The Kodiak Island Borough Assembly got a crash course on “light management” of forests on borough-owned lands in Chiniak on Thursday.
Robert L. Deal, research forester and ecosystem services team leader with the U.S. Department of Agriculture Forest Service, gave the assembly work session a presentation about various forest management methods for Sitka spruce forests, which characterizes the 800 acres that the borough owns in Chiniak.
“If your focus is to try to maximize economic return, then probably even-age management using some sort of a clear-cutting type is probably what you want to do. Or if you want to just preserve the forests and leave them as is, that’s another option as well. But what I’m suggesting is that there are some things in between those two,” he said.
The borough has in the past discussed ways to possibly utilize its Chiniak landholdings for revenue.
The hotly contested issue — spawning from the ongoing clear-cut logging program by Leisnoi, the Native corporation working on adjacent Chiniak lands — drew an audience on the both sides of the issue.
The purpose of the presentation was informational for the assembly members and Deal explained partial tree harvests as opposed to even-age management, or clear-cutting trees.
Deal did not recommend a particular solution to the body, but suggested the Kodiak borough formulate its land-use objectives before deciding on a timber harvest method.
“Before you do anything, I think foresters and people that manage forests can be very flexible. If you understand your objectives and your priorities that would help your future forest managers,” he said.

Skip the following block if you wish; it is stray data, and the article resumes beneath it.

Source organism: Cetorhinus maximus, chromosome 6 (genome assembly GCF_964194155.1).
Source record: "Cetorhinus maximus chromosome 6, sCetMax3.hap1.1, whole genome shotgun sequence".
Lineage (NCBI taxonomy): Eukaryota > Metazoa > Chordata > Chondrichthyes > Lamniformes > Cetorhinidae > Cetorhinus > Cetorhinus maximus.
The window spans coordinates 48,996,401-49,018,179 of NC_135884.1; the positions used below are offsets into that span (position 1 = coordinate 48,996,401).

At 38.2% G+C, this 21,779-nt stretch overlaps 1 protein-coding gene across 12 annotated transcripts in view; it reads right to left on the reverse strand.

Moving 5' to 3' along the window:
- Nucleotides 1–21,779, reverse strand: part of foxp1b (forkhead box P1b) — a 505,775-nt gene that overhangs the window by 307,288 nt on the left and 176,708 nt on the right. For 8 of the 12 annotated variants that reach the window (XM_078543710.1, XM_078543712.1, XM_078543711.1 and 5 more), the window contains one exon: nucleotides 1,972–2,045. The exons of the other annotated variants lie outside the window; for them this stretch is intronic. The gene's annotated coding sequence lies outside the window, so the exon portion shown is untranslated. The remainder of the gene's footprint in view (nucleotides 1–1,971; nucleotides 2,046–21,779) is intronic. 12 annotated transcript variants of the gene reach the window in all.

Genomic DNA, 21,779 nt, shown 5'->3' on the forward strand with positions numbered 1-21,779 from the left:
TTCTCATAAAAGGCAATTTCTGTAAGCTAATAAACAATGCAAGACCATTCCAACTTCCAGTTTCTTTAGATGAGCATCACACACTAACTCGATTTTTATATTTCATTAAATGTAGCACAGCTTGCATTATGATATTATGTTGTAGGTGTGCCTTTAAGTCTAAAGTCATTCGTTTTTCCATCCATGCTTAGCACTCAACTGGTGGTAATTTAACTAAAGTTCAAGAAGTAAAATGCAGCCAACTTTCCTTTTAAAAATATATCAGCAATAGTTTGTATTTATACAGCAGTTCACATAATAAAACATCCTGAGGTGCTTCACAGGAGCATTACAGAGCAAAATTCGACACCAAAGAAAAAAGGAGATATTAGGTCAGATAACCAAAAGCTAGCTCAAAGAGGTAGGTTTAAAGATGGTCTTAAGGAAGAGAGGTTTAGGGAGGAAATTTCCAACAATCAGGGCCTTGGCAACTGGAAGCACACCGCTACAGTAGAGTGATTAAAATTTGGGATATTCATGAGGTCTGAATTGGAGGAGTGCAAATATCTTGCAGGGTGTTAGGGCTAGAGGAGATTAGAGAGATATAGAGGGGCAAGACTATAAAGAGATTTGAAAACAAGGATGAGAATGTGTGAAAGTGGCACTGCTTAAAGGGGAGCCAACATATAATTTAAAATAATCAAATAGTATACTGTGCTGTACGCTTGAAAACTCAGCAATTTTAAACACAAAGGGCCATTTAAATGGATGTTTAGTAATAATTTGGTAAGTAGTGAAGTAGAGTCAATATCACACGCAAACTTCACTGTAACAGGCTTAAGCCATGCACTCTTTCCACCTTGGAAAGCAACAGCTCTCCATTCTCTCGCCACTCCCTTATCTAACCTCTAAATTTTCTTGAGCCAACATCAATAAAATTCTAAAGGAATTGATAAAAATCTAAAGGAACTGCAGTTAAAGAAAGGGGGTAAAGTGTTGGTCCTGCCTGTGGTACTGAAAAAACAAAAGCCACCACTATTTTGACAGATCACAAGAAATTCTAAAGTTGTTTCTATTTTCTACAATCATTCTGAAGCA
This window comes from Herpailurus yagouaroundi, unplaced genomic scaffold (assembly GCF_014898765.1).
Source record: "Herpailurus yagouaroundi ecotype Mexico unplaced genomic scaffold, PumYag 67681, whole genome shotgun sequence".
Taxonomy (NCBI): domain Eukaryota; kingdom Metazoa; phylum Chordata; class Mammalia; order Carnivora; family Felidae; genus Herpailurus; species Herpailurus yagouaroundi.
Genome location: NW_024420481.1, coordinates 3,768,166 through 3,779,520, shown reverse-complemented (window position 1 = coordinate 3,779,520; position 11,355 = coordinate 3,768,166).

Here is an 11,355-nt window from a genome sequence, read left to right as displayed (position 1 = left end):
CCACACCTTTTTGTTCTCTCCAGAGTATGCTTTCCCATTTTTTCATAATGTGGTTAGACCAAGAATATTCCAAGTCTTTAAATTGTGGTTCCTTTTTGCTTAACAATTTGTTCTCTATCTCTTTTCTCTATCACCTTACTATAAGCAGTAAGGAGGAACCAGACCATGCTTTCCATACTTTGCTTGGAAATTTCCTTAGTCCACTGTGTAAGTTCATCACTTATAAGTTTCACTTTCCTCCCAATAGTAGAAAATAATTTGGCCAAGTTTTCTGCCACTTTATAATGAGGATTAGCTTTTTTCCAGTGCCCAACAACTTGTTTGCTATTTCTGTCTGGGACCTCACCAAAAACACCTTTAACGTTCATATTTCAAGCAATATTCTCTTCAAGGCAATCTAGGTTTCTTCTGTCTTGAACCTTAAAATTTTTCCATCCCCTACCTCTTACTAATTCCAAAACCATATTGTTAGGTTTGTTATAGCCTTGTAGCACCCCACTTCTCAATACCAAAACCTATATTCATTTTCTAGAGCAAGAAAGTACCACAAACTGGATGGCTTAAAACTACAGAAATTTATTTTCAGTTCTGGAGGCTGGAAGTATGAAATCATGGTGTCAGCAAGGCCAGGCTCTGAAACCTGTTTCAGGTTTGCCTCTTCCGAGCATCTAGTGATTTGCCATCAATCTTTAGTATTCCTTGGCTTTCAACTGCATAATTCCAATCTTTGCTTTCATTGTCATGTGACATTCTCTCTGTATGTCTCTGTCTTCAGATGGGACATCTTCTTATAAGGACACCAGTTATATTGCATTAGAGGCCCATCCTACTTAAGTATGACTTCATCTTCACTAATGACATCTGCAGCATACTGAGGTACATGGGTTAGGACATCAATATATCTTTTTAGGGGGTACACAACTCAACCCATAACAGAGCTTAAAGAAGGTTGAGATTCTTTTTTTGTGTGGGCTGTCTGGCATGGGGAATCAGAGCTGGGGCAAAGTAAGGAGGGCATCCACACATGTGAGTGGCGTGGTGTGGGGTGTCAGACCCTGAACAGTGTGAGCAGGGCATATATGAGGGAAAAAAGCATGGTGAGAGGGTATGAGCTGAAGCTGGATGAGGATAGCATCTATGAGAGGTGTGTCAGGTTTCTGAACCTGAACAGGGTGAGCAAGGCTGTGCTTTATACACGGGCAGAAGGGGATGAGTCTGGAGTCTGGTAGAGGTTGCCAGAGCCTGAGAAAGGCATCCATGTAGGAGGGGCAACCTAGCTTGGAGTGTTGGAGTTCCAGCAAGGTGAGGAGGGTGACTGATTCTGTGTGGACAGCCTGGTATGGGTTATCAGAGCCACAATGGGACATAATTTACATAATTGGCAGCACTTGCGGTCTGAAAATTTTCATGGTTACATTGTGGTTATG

Deal added that partial-cutting alternatives included section-cutting using uniform treatments for gaps and clumps as well as strip thinning.
“If you want to maintain some structural diversity and get some more plant diversity in abundance then some light management would make some sense,” said Deal.
“Light management” implies a partial-cutting approach.
Opponents against the clear-cutting operations of the Native corporation Leisnoi on the property adjoining the borough-owned land have been vocal, and attended the work session.
Judi Kidder, who owns shares in a manageable forestry partnership in New Zealand, complained of the slow regrowth process, and suggested a different way for the borough to make money on its lands: selling firewood.
“One of the things that we have a lack of here in Kodiak is available firewood and perhaps a revenue stream for the borough would be to sell firewood permits to cut individual trees one at a time which would minimize the impact on the forest while achieving the goal of opening up some of that canopy for a healthy forest. It’s about sustainable practices. It’s low impact. It would benefit the borough. It would benefit the citizens and it wouldn’t harm wildlife like a forestry program would,” she said.
The assembly for the most part was cautious in its handling of the discussion.
Borough Mayor Jerrol Friend emphasized the informational nature of the meeting. “We don’t want to get into any heavy discussion. We’re just after information,” he said.
Assembly Member Carol Austerman noted that the borough had not formed any position on land-use in Chiniak nor was in any haste to develop one.
“Were not in any big hurry to make any kind of a quick decision,” she said.
Assembly Member Mel Stephens logged his stance against harvesting the timber, citing that the monies brought into borough coffers — around $2,000,000 or less by his estimates — were not substantial enough to consider the harvest in the first place.
“The amount of money that we’re going to get from ‘managing those resources’ is very, very modest and is not going to relieve anybody of their tax burden by doing that,” he said.